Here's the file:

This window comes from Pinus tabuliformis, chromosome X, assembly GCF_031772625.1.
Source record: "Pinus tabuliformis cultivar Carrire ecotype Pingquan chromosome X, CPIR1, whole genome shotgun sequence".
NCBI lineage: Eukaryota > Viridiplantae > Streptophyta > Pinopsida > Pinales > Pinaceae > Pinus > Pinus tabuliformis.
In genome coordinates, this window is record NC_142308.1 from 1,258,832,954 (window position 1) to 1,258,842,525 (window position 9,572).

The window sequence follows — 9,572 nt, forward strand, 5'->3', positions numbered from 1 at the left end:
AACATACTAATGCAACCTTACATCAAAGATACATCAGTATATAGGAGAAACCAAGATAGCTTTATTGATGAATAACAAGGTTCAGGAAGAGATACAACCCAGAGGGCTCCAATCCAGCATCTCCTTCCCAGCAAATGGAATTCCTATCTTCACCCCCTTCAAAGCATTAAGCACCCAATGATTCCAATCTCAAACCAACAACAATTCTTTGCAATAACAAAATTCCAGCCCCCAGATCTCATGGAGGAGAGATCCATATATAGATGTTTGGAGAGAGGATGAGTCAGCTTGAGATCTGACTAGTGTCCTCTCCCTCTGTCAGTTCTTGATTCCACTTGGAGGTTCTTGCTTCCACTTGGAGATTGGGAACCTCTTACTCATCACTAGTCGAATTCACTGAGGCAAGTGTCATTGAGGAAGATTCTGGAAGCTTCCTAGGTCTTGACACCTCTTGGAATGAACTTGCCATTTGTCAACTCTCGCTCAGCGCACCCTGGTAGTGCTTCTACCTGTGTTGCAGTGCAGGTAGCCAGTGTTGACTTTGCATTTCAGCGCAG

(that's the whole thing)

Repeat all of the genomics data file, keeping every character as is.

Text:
This window comes from Pinus tabuliformis, chromosome X, assembly GCF_031772625.1.
Source record: "Pinus tabuliformis cultivar Carrire ecotype Pingquan chromosome X, CPIR1, whole genome shotgun sequence".
NCBI lineage: Eukaryota > Viridiplantae > Streptophyta > Pinopsida > Pinales > Pinaceae > Pinus > Pinus tabuliformis.
In genome coordinates, this window is record NC_142308.1 from 1,258,832,954 (window position 1) to 1,258,842,525 (window position 9,572).

The window sequence follows — 9,572 nt, forward strand, 5'->3', positions numbered from 1 at the left end:
AACATACTAATGCAACCTTACATCAAAGATACATCAGTATATAGGAGAAACCAAGATAGCTTTATTGATGAATAACAAGGTTCAGGAAGAGATACAACCCAGAGGGCTCCAATCCAGCATCTCCTTCCCAGCAAATGGAATTCCTATCTTCACCCCCTTCAAAGCATTAAGCACCCAATGATTCCAATCTCAAACCAACAACAATTCTTTGCAATAACAAAATTCCAGCCCCCAGATCTCATGGAGGAGAGATCCATATATAGATGTTTGGAGAGAGGATGAGTCAGCTTGAGATCTGACTAGTGTCCTCTCCCTCTGTCAGTTCTTGATTCCACTTGGAGGTTCTTGCTTCCACTTGGAGATTGGGAACCTCTTACTCATCACTAGTCGAATTCACTGAGGCAAGTGTCATTGAGGAAGATTCTGGAAGCTTCCTAGGTCTTGACACCTCTTGGAATGAACTTGCCATTTGTCAACTCTCGCTCAGCGCACCCTGGTAGTGCTTCTACCTGTGTTGCAGTGCAGGTAGCCAGTGTTGACTTTGCATTTCAGCGCAG